The Compulsive Gamblers[edit]

Following the breakup of The End in, Yarber's encounter with fellow musician Greg Cartwright led to the formation of the Compulsive Gamblers. Despite recording two 7-inch albums and a handful of home recordings, the band was unable to garner record label interest until after the success of their next band, the Oblivians. The Compulsive Gamblers would reform in the late 1990s and early 2000s, releasing two studio albums and one live LP on Sympathy For the Record Industry.[4]

The Oblivians[edit]

The Oblivians formed in 1993 as a side project to the Compulsive Gamblers, and included former Gambler Greg Cartwright, as well as future Goner Records founder, Eric Friedl. The members of the Oblivians all shared writing and recording responsibilities. Each member supplied vocals, guitar work, and percussion on albums, and switched between instruments during live shows. The Oblivians lasted from 1993 until 1998, at which time Yarber and Cartwright left the band to reform the Compulsive Gamblers. The second incarnation of the Gamblers lasted from 1998 to 2003, when the bandmembers again went their separate ways.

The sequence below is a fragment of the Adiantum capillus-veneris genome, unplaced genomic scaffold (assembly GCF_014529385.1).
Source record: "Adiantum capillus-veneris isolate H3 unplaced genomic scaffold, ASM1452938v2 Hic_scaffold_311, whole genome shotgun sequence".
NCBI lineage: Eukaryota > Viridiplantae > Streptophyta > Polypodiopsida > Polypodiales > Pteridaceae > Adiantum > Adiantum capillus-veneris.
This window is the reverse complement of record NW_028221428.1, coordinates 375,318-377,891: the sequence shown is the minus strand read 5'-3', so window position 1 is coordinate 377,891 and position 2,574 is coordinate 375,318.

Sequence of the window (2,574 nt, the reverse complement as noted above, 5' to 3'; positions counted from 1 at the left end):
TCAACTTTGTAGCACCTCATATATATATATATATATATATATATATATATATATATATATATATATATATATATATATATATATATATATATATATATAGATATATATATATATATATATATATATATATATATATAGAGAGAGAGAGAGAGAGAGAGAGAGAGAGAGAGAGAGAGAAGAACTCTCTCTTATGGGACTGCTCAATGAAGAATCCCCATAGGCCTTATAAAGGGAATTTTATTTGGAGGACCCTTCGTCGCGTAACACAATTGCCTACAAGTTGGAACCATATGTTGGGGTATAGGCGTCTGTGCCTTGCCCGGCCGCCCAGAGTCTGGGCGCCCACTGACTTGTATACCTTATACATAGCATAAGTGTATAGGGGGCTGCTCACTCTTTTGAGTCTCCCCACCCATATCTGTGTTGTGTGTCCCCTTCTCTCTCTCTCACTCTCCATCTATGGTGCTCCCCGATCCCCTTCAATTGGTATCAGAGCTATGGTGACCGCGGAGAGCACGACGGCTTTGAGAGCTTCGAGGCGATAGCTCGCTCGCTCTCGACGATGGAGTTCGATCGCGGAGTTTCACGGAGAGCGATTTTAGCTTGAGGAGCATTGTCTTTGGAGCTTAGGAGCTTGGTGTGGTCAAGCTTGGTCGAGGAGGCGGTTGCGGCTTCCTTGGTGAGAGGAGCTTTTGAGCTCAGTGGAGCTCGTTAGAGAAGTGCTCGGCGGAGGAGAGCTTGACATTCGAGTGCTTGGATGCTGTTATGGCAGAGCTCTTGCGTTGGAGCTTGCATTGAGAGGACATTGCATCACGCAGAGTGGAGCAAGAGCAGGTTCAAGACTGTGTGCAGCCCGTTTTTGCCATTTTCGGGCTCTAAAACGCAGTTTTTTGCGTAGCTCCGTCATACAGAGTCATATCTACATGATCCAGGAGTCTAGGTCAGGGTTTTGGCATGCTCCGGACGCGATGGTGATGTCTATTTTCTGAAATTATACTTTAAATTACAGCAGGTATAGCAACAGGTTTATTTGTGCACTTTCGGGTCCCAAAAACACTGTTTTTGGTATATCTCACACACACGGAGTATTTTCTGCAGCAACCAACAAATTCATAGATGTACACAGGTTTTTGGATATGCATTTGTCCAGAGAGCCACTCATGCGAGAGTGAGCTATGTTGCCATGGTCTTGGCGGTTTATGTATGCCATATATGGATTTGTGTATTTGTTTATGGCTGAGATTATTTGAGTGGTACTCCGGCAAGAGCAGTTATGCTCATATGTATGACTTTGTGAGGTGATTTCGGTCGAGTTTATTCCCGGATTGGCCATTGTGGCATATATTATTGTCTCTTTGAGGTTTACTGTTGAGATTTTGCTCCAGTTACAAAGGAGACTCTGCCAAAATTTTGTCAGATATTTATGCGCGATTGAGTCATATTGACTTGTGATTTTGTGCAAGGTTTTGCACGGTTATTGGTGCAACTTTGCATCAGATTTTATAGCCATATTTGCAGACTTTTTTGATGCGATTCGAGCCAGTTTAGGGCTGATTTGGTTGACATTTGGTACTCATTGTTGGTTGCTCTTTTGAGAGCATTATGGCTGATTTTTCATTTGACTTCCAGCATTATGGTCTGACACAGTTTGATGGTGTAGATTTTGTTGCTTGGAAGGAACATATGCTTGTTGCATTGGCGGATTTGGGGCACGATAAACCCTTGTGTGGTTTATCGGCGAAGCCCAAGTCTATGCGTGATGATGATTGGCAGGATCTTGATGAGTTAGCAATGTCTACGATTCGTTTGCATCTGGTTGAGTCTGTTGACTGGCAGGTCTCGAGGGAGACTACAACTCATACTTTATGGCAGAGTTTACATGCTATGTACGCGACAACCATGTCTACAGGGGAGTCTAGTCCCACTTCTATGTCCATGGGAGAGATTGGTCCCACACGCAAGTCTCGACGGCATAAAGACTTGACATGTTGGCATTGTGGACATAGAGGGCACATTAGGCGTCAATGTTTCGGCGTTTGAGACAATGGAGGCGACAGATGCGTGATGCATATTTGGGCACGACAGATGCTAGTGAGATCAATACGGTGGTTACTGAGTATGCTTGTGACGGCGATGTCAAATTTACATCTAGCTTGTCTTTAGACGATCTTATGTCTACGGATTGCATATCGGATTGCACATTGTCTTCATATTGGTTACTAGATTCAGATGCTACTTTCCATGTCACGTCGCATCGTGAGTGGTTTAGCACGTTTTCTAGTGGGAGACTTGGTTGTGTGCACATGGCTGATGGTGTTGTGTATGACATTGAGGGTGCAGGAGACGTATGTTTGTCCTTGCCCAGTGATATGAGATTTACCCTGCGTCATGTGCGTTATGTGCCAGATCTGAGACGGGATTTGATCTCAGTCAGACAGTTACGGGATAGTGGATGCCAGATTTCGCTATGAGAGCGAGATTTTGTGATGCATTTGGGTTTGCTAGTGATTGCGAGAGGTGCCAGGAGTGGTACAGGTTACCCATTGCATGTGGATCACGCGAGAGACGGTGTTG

The Tennessee Tearjerkers[edit]

After pursuing a brief solo career, Yarber teamed up with Scott Bomar to form the Tearjearkers. As Bomar became more and more involved with film scoring, Yarber began to take a more active role in the band, ultimately taking over as lead songwriter after Bomar's departure. With Yarber in control of the group, the band was rechristened the Tennessee Tearjerkers.[5] At the same time as Yarber was writing songs with the Tearjerkers, he was also contributing in various ways to a number of side projects including, the Knaughty Knights, the Limes, and South Filthy which included collaborations with longtime associates Walter Daniels, and Monsieur Jeffrey Evans. In 2007 Yarber released another solo LP, "The Flip Side Kid." The CD version was released by Sympathy For the Record Industry and Yarber self-released the vinyl under his own label, "Dirt Cheap Date."

The Oblivians reunion[edit]

In 2008, The Oblivians and The Gories announced a dual reunion tour, which happened in the summer of 2009, mostly in Europe, but also a couple shows in Memphis and Detroit.[6]. In 2010, more Oblivians dates have been booked in the United States. No 2011 dates are confirmed at this time.

Discography[edit]

With The End[edit]

Singles